Pharma in brief - Federal Court dismisses NOC application: generic mixed amphetamine salts product is not infringing

Global Publication April 2016

Case: Shire Canada Inc v Apotex Inc,  2016 FC 382

Drug: ADDERALL XR® (mixed amphetamine salts (MAS))

Nature of case: Prohibition application pursuant to section 6 of the Patented Medicines (Notice of Compliance) Regulations, SOR/93-133 (the Regulations)

Successful party: Apotex Inc.

Date of decision: April 7, 2016


Shire Canada Inc. (Shire) markets an extended release MAS product under the name ADDERALL XR® for use in the treatment of Attention Deficit Hyperactivity Disorder (ADHD). Apotex has sought approval for a generic version of ADDERALL XR®.

The Federal Court dismissed Shire’s application for an order prohibiting the Minister of Health from issuing a Notice of Compliance (NOC) for Apotex’s extended release MAS product, holding that Shire had failed to show that Apotex’s product will infringe Shire’s patent.


Canadian Patent No. 2,348,090 (the 090 Patent) is listed on the patent register in respect of ADDERALL XR®. It describes an approach to treating ADHD whereby multiple pulsed doses of MAS are delivered by means of a single administration comprising a first (immediate) pulse, which is released to the blood without delay at the time the medication is taken, and a second (delayed) pulse, which is released after a predetermined time.  This is intended to mimic the effect of a twice-daily dosing regimen – the treatment standard for ADHD.

Apotex’s product is a capsule filled with tablets, which have a uniform monolithic matrix in which MAS is dispersed. Apotex’s product achieves its extended-release characteristics first by a mechanism of diffusion (while the tablets are in the stomach), and later by a mechanism of diffusion and erosion (once the tablets have entered the intestines).


A number of claims were at issue in the application. Claim 22 covers an oral pharmaceutical composition for delivery of amphetamine salts comprising: (a) an immediate release dosage form; and (b) a second dosage form containing a second dosage amount which has a release onset lag time. The Court construed this to mean that there must be no means to delay the immediate release, and that the onset of the release of the second dosage amount must be delayed for some indeterminate amount of time.

Claim 31 covers an oral pharmaceutical composition for delivery of “dosage amounts” of amphetamine salts, and specifies that such amounts are sufficient to yield a plasma concentration/time curve which is “substantially the same as the curve at Figure 7” to the 090 Patent (Figure 7). The Court found that the use of the plural “dosage amounts” was deliberate and was intended to refer to at least two distinct dosage amounts. In respect of the phrase “curve which is substantially the same”, the Court identified five specific features of the curve at Figure 7 as essential elements of the claim.

Claim 43 covers the pharmaceutical compositions claimed elsewhere in the patent wherein the amphetamine salts include amphetamine aspartate monohydrate. This was construed to cover only the clearly-listed compound, and not bioequivalent or therapeutically equivalent compounds.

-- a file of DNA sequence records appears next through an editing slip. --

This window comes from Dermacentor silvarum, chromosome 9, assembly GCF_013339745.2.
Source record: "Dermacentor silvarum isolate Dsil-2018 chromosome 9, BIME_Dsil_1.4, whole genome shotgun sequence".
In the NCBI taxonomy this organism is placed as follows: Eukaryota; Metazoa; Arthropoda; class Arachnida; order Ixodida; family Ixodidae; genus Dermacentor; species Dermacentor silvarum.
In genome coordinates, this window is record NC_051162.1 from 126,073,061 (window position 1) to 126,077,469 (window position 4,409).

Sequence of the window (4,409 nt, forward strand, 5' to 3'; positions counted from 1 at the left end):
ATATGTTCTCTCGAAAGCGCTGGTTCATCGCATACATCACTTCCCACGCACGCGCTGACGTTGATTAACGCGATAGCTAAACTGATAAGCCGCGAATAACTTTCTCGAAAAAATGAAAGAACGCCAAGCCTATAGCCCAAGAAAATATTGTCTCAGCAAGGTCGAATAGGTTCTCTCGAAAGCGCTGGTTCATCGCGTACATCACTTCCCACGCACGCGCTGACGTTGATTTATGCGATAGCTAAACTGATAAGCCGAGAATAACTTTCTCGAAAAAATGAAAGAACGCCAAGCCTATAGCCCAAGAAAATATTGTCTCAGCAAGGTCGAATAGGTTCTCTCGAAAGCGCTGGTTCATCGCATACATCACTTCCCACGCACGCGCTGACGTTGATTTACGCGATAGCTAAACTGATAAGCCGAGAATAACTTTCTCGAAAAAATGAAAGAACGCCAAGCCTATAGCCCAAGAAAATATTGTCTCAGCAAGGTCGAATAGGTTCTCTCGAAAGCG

Apotex’s product does not infringe the claims in issue

The Court found that Apotex’s product does infringe any of the claims in issue.

With respect to Claim 22, it was dispositive that Apotex’s product comprises only a single dosage form formulated to delay release of the active ingredient. Therefore, it does not include either an “immediate release” dosage form, or a second dosage form which has a release onset lag time.

The single, uniform dosage form of Apotex’s product was also dispositive in respect of Claim 31.  In this case, the Court found that Apotex’s product does not include more than one “dosage amount”. In addition, the Court found that the plasma profiles of subjects tested with Apotex’s product were almost all missing one or more of the five essential elements of the profile described in the claims. While it is possible that some profiles would be infringing, the claim is based on Figure 7, which the patent describes as a “typical profile”, and the Court found that a “typical profile” would not infringe the claim.

With respect to Claim 43, Apotex’s product does not contain amphetamine aspartate monohydrate, but rather a bioequivalent compound (anhydrous amphetamine aspartate).

Claims dependent from or similar to the claims above were also held not to be infringed for the reasons set out above.

Test for essential elements

The Court also commented on the determination of the “essential elements” of claims. To establish an element as non-essential, the Court stated that the following must be shown: (a) on a purposive construction of the words of the claim, that the element was clearly not intended to be essential and; (b) at the date of publication of the patent, skilled addressees would have appreciated that a particular element could be substituted without affecting the working of the invention.

Blinding experts not determinative

Contrary to some recent decisions, the Court in this case did not find the blinding of expert witnesses to be determinative with respect to witness credibility.  It agreed with Apotex’s experts (who had been blinded) on some issues and with Shires’ experts (who were not blinded) on others. Although the Court acknowledged that in some situations blinding may be helpful in deciding the weight to be place on an expert’s opinion, blinding is merely persuasive and not a legal principle that must be applied in all cases. Rather, the focus should be on the expert’s opinion.

Link to decision:

Shire Canada Inc v Apotex Inc,  2016 FC 382

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